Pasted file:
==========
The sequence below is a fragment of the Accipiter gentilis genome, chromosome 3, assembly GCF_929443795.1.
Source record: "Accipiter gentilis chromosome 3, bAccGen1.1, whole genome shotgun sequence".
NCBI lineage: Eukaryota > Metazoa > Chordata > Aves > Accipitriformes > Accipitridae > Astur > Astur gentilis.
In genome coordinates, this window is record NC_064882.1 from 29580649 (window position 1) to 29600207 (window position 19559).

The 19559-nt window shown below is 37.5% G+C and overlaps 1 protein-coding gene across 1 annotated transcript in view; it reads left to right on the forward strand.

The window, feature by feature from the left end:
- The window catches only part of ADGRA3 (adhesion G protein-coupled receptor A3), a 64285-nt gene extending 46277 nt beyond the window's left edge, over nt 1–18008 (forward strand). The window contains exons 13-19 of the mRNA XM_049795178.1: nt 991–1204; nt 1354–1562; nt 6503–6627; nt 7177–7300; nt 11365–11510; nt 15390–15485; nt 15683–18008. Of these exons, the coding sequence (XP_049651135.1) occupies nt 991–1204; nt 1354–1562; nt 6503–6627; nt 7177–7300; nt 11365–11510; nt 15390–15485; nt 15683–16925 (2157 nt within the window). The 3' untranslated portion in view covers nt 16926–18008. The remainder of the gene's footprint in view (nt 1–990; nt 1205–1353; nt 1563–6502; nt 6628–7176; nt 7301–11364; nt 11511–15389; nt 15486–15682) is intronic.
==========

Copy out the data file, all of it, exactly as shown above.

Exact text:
The sequence below is a fragment of the Accipiter gentilis genome, chromosome 3, assembly GCF_929443795.1.
Source record: "Accipiter gentilis chromosome 3, bAccGen1.1, whole genome shotgun sequence".
NCBI lineage: Eukaryota > Metazoa > Chordata > Aves > Accipitriformes > Accipitridae > Astur > Astur gentilis.
In genome coordinates, this window is record NC_064882.1 from 29580649 (window position 1) to 29600207 (window position 19559).

The 19559-nt window shown below is 37.5% G+C and overlaps 1 protein-coding gene across 1 annotated transcript in view; it reads left to right on the forward strand.

The window, feature by feature from the left end:
- The window catches only part of ADGRA3 (adhesion G protein-coupled receptor A3), a 64285-nt gene extending 46277 nt beyond the window's left edge, over nt 1–18008 (forward strand). The window contains exons 13-19 of the mRNA XM_049795178.1: nt 991–1204; nt 1354–1562; nt 6503–6627; nt 7177–7300; nt 11365–11510; nt 15390–15485; nt 15683–18008. Of these exons, the coding sequence (XP_049651135.1) occupies nt 991–1204; nt 1354–1562; nt 6503–6627; nt 7177–7300; nt 11365–11510; nt 15390–15485; nt 15683–16925 (2157 nt within the window). The 3' untranslated portion in view covers nt 16926–18008. The remainder of the gene's footprint in view (nt 1–990; nt 1205–1353; nt 1563–6502; nt 6628–7176; nt 7301–11364; nt 11511–15389; nt 15486–15682) is intronic.